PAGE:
The new ABC sitcom has struck a chord — and set off a debate
By Maria Estevez Mackey
Since its debut in September, the show Black-ish has sparked controversy. Starring Tracee Ellis Ross and Anthony Anderson – as Bow and Andre Johnson. The ABC sitcom has been targeted for both its title and edgy subject matter.
The show focuses on an upwardly-mobile, middle-class African-American family living in suburban California, and how the Johnsons try to retain their Black identity in a sea of whiteness. The show deals with racially sensitive issues through humor and situational comedy.
For instance, Andre Junior prefers to be called Andy instead of Dre, and would rather play field hockey, not basketball in order to better cope with being one of the few Black kids at his school. In a recent episode, teenage Zoey brought home her first real boyfriend, a white guy from France, also named Andre.
Despite the all of its controversy, Black-ish is considered a success with an average 7 million viewers per episode.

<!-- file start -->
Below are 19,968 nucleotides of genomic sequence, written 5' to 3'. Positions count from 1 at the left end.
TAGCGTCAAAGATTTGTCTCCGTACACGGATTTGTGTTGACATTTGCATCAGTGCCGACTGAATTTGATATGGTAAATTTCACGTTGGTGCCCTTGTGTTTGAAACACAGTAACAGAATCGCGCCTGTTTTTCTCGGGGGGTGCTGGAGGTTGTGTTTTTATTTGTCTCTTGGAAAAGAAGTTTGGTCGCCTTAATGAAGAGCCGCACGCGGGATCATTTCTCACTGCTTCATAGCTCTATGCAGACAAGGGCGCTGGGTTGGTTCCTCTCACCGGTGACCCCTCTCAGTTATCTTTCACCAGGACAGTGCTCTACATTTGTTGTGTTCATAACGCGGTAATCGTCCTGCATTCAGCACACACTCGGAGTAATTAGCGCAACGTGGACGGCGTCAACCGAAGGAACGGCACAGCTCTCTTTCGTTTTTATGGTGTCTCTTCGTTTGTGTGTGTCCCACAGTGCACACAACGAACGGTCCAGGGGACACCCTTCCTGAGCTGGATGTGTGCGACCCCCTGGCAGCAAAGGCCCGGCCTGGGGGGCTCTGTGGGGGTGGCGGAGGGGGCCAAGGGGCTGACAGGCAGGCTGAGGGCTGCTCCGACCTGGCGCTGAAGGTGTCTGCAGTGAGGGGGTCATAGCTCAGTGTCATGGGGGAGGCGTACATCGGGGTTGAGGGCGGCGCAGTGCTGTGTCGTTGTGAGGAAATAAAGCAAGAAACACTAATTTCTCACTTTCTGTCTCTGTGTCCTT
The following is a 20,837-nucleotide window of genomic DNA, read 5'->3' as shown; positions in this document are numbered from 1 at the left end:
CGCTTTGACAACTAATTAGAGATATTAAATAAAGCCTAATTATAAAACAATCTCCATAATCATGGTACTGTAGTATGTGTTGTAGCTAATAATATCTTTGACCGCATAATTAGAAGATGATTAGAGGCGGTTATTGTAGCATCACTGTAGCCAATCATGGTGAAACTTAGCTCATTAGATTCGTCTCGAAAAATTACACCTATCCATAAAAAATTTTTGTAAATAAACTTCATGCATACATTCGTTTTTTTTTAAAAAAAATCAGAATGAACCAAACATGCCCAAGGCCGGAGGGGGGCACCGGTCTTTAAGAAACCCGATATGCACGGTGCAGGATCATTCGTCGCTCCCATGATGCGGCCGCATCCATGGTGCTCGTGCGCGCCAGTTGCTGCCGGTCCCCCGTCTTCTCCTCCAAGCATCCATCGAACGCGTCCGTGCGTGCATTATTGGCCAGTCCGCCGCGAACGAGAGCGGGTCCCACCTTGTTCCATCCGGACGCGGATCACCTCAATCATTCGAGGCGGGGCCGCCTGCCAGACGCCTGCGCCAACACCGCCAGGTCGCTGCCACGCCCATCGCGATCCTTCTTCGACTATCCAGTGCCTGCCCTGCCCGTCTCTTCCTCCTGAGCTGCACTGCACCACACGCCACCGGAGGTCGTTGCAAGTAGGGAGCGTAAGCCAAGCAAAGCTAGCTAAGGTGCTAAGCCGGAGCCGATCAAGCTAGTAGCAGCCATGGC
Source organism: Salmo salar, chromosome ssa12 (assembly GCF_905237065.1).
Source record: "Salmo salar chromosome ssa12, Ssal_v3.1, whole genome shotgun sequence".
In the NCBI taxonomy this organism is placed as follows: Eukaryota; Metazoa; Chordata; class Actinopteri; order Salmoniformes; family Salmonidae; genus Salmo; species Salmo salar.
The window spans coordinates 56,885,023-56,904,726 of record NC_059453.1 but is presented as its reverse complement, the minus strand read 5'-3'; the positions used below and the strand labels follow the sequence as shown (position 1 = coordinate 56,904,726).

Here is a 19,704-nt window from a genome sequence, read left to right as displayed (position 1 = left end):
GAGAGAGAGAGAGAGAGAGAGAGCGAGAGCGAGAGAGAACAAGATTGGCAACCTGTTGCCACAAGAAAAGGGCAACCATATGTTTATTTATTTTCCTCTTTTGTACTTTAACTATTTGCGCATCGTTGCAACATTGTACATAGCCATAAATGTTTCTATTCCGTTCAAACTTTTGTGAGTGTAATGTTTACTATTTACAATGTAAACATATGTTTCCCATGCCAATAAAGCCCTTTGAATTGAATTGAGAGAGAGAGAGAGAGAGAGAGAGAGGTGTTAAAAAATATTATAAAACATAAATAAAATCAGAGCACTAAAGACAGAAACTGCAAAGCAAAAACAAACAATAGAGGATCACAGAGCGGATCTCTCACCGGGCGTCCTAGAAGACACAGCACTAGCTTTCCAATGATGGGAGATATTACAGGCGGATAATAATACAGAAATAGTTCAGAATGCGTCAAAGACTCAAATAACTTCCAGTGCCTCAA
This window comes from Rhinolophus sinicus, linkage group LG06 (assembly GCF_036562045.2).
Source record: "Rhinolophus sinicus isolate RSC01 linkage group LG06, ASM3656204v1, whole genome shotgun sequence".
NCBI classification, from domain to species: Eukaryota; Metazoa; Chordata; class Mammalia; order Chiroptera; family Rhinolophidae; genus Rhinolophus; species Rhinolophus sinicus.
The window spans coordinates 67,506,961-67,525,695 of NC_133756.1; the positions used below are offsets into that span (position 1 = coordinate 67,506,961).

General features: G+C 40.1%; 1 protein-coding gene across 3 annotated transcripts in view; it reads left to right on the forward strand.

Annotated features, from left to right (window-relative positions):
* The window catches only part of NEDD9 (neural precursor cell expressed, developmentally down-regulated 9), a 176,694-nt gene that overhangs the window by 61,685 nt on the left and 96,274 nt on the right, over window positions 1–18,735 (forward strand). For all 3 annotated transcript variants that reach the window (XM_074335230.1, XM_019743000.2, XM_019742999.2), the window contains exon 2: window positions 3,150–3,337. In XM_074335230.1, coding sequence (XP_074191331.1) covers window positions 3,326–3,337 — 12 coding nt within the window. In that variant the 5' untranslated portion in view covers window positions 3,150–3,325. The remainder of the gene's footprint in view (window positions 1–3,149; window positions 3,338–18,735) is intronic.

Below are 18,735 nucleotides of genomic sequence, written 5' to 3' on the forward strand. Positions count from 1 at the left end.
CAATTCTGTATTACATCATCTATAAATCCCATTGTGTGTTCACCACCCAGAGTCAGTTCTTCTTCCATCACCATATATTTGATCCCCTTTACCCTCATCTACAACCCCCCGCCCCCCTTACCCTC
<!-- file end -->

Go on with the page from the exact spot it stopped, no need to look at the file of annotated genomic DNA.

Some, like Donald Trump, have panned the show for its title, deeming it racist and socially irresponsible. “Can you imagine the furor of a show, “Whiteish”! Racism at the highest level?” Trump exclaimed over Twitter. Others claim that the show is laughing at the Black community, not with it.
But many naysayers fail to acknowledge the show’s relevance for a new generation of people of color. Blackish speaks to some of us who are constantly trying to redefine or explain our Blackness in our ever-changing society. “It navigates that challenging territory with intelligence, wit and subversive purpose,” wrote Maureen Ryan on the Huffington Post.
The show’s most important message: there is no one way to define what it means to be Black. It’s nice to see a Black family on television without a mother hooked on crack or absentee father figure. Like the Cosby Show from back in the day, sitcoms like this allow for a positive representation of Black people in the media.
These updated portrayals can do a lot to shift the cultural perspective. Though the title might be thought-provoking and even angering for some, Black-ish deserves to be watched. If not for the quirky light-hearted humor, and long-running gags, watch it because it remains one of the few shows on television with a predominately African American cast that is portrayed in a way we can enjoy.